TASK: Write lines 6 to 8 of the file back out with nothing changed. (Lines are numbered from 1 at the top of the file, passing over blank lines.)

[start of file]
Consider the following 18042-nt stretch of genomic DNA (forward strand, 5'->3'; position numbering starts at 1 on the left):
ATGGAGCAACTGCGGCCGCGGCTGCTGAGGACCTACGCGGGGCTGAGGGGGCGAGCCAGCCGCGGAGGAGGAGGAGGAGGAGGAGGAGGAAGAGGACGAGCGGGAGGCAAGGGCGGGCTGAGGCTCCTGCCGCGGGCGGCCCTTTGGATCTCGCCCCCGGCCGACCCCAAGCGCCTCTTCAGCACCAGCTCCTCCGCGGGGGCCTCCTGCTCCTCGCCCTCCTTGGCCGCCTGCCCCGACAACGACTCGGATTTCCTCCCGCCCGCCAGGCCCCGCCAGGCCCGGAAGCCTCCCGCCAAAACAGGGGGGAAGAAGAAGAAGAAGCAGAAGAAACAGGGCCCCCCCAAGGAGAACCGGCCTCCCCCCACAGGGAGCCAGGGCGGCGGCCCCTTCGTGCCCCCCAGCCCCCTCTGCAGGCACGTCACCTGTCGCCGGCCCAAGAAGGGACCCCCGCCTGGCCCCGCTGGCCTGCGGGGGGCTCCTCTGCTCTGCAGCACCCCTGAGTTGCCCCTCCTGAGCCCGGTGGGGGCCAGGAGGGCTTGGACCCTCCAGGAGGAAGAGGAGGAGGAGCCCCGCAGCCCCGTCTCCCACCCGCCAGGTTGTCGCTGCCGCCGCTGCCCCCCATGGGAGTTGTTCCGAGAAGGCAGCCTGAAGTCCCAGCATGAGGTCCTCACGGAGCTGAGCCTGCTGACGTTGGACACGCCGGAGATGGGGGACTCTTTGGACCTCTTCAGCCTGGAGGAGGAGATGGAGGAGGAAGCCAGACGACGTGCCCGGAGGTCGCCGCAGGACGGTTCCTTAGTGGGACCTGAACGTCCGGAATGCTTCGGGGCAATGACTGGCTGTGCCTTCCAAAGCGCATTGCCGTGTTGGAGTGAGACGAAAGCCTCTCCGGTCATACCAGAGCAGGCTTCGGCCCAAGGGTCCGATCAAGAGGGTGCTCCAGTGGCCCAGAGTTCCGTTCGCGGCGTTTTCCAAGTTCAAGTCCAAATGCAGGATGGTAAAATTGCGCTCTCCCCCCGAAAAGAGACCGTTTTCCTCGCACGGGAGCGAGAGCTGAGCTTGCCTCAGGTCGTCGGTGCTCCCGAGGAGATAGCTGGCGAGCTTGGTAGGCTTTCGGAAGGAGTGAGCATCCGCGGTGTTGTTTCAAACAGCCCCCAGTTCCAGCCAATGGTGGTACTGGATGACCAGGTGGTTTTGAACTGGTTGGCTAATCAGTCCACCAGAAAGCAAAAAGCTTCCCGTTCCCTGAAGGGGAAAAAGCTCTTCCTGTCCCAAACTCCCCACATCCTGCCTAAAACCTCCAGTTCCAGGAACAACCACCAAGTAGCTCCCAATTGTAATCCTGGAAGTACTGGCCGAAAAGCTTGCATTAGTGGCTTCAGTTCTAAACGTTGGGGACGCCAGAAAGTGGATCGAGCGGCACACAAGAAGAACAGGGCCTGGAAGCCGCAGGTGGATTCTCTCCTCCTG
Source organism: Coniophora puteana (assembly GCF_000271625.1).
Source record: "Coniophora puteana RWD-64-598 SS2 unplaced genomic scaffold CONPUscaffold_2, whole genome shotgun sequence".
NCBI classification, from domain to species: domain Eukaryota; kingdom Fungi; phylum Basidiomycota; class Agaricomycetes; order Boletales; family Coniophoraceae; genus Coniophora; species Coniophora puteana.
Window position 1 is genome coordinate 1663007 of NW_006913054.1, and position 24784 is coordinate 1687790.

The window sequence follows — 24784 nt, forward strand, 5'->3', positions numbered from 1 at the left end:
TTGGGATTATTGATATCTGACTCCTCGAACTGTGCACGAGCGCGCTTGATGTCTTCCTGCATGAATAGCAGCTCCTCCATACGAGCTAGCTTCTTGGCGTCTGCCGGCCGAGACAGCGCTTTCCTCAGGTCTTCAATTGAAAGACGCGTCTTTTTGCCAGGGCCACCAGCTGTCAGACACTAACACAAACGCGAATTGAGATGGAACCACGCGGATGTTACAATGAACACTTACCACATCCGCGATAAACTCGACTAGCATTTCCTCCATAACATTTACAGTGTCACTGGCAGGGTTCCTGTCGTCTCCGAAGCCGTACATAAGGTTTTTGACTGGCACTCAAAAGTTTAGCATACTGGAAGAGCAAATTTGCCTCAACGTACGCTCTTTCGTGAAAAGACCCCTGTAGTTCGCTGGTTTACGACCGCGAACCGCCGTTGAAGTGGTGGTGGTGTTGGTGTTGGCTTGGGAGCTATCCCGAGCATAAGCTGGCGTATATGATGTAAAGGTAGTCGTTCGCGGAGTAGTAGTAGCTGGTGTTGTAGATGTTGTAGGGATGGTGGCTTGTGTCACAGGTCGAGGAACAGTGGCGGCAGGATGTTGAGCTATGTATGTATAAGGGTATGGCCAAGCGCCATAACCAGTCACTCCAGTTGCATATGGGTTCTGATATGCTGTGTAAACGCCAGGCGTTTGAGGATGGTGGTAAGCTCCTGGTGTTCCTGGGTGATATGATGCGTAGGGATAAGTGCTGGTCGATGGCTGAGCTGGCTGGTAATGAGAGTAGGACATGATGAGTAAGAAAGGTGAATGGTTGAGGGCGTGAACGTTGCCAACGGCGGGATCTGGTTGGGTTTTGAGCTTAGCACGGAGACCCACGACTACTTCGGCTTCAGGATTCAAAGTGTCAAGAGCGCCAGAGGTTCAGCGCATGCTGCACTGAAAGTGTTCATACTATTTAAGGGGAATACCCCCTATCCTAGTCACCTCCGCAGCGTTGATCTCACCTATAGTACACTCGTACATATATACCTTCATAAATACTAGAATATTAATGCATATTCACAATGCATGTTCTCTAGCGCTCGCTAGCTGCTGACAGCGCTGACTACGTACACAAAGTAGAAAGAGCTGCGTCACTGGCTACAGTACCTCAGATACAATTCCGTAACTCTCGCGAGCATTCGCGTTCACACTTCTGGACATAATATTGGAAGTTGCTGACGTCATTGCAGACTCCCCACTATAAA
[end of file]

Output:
Window position 1 is genome coordinate 1663007 of NW_006913054.1, and position 24784 is coordinate 1687790.

The window sequence follows — 24784 nt, forward strand, 5'->3', positions numbered from 1 at the left end:
TTGGGATTATTGATATCTGACTCCTCGAACTGTGCACGAGCGCGCTTGATGTCTTCCTGCATGAATAGCAGCTCCTCCATACGAGCTAGCTTCTTGGCGTCTGCCGGCCGAGACAGCGCTTTCCTCAGGTCTTCAATTGAAAGACGCGTCTTTTTGCCAGGGCCACCAGCTGTCAGACACTAACACAAACGCGAATTGAGATGGAACCACGCGGATGTTACAATGAACACTTACCACATCCGCGATAAACTCGACTAGCATTTCCTCCATAACATTTACAGTGTCACTGGCAGGGTTCCTGTCGTCTCCGAAGCCGTACATAAGGTTTTTGACTGGCACTCAAAAGTTTAGCATACTGGAAGAGCAAATTTGCCTCAACGTACGCTCTTTCGTGAAAAGACCCCTGTAGTTCGCTGGTTTACGACCGCGAACCGCCGTTGAAGTGGTGGTGGTGTTGGTGTTGGCTTGGGAGCTATCCCGAGCATAAGCTGGCGTATATGATGTAAAGGTAGTCGTTCGCGGAGTAGTAGTAGCTGGTGTTGTAGATGTTGTAGGGATGGTGGCTTGTGTCACAGGTCGAGGAACAGTGGCGGCAGGATGTTGAGCTATGTATGTATAAGGGTATGGCCAAGCGCCATAACCAGTCACTCCAGTTGCATATGGGTTCTGATATGCTGTGTAAACGCCAGGCGTTTGAGGATGGTGGTAAGCTCCTGGTGTTCCTGGGTGATATGATGCGTAGGGATAAGTGCTGGTCGATGGCTGAGCTGGCTGGTAATGAGAGTAGGACATGATGAGTAAGAAAGGTGAATGGTTGAGGGCGTGAACGTTGCCAACGGCGGGATCTGGTTGGGTTTTGAGCTTAGCACGGAGACCCACGACTACTTCGGCTTCAGGATTCAAAGTGTCAAGAGCGCCAGAGGTTCAGCGCATGCTGCACTGAAAGTGTTCATACTATTTAAGGGGAATACCCCCTATCCTAGTCACCTCCGCAGCGTTGATCTCACCTATAGTACACTCGTACATATATACCTTCATAAATACTAGAATATTAATGCATATTCACAATGCATGTTCTCTAGCGCTCGCTAGCTGCTGACAGCGCTGACTACGTACACAAAGTAGAAAGAGCTGCGTCACTGGCTACAGTACCTCAGATACAATTCCGTAACTCTCGCGAGCATTCGCGTTCACACTTCTGGACATAATATTGGAAGTTGCTGACGTCATTGCAGACTCCCCACTATAAA